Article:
The recruitment of top 2023 prospect Mikey Williams could be the catalyst for a renaissance of HBCU Basketball at the Division I level. Other recruits and Black College programs are taking notice and acting accordingly.
California native Mikey Williams has everything you could want in an elite, high-major basketball recruit; He’s an explosive athletic talent that’s got the complete offensive package for a guard to flourish at the collegiate level. He’s the kind of recruit that pretty much every Power 5 program on the map would be doing backflips to join their program.
He’s also a kid that’s got a sense of how basketball landscape would change if he took the ‘less traveled’ path to the college basketball stage. While Williams is almost certainly going to be pursued by many of the aforementioned big programs, his foundation is a bit…different.
William’s mom was an athlete as well, but she pursued her athletic endeavors at Hampton University, a prestigious Historically Black College located in Virginia’s tidewater area. Mikey’s seemed to embrace that heritage and infused the history and influence of that culture into his recruiting process. The phenom hinted to it on his now high-traffic Twitter feed, and pretty much every social media outlet picked up on it immediately. ESPN even caught wind of it:
SportsCenter (@SportsCenter) June
Needless to say, the notion of high-major recruits seriously re-considering the HBCU experience when it comes to where they want to play their college ball is big. It’s also almost assuredly a reflection of the current social climate that’s going on outside of the bubble of college basketball in general. Whatever the factors are, the buzz reverberating around social media circles have been enough to not only influence other high-major recruits to consider following suit, but it’s empowered HBCU coaches and programs to have the confidence to go after talent that they’d ordinarily label as unattainable.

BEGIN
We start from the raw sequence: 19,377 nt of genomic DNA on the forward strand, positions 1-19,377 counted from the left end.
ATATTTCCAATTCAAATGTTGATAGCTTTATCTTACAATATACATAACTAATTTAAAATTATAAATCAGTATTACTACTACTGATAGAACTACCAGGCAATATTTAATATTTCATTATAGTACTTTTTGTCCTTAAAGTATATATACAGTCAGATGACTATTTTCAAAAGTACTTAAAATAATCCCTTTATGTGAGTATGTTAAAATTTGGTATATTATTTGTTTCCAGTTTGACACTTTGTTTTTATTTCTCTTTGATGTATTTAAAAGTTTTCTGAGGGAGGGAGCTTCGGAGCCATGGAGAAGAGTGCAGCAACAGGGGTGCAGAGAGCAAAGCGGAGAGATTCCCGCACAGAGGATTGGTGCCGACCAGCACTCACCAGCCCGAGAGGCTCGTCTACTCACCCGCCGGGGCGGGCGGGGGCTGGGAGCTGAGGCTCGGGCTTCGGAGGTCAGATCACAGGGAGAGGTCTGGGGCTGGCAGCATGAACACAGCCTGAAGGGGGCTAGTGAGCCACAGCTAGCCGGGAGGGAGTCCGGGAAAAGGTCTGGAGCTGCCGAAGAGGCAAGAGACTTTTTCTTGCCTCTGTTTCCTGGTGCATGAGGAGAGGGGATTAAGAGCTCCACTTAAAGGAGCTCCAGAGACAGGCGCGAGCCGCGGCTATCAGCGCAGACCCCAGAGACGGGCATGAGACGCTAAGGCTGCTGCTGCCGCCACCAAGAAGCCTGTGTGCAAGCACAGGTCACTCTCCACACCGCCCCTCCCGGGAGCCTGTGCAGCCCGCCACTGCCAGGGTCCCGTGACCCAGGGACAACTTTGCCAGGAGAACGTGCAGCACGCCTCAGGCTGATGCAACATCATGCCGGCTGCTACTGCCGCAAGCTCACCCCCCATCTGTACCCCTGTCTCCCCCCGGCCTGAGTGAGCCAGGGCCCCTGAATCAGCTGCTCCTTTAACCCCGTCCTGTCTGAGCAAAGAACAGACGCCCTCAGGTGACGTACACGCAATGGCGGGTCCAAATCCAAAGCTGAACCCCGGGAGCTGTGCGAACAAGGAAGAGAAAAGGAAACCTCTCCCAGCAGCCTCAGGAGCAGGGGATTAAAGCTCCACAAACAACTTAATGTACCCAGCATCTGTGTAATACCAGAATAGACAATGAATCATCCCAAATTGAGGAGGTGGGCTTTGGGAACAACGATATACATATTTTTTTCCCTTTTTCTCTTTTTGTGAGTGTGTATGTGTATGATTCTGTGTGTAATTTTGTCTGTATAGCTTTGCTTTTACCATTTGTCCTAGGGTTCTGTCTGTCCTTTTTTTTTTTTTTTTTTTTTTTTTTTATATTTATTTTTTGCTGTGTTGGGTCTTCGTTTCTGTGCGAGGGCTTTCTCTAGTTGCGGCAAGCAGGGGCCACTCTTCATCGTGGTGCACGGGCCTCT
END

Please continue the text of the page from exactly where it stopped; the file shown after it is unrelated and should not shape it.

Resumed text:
High-profile coaching hires at HBCU programs, like the hiring of former NBA All-Star Mo Williams at Alabama State and University of Maryland legend Juan Dixon at Coppin State, have also had a substantial influence in increasing the name recognition of both the SWAC and MEAC among mid-major programs and in prep circles in general.
Now the precedent for high-major talent TRANSFERRING to an HBCU isn’t necessarily unusual. Norfolk State’s Kyle O’Quinn, Howard’s James Daniel III, and RJ Cole are only some of a number of players that opted to transfer to an HBCU to get playing time and to potentially star on the big stage of the NCAA tournament. Who could forget Kyle O’Quinn’s epic performance against a loaded Missouri squad in Norfolk State’s tourney upset in 2012? How about transfer heavy Hampton knocking off a Jamaal Tinsley led Iowa State Cyclones squad in 2001?
Kyle O’Quinn translated his court time in the MEAC into an NBA career. Lavelle Moten at North Carolina Central University and Will Jones at North Carolina A&T have embraced the formula of accepting high-major transfers and molding a successful basketball culture. North Carolina Central, in particular, has dominated the MEAC since he became the coach there utilizing this formula. that being said, the recruitment of Mikey Williams, Bronnie James, and other young up-and-coming players could represent a paradigm shift in both the way HBCU basketball programs approach grassroots and prep recruiting.
It could also shape how talented players view HBCU programs in terms of an alternate pathway to the NBA. At the bare minimum, the overall level of play in both the MEAC and SWAC could increase exponentially, which could have extremely positive long-term effects for both leagues in terms of their respective places in the pecking order among mid-major conferences.
Of course, it’s extremely early in the story of Mikey Williams’s journey to the college basketball stage and it’s a certainty that Power 5 schools will make their pitch to have Mikey Williams joining their storied ranks. Ultimately, the buzz and the attention generated on the proud and culture-rich legacy that Black College hoops offer potential prospects is worth its weight in platinum for every HBCU program at the D1 level and beyond.
The cool thing about all of this is that the ride is just getting started. As a College Basketball fan and an HBCU enthusiast, I’m eager and excited to see how this story plays out.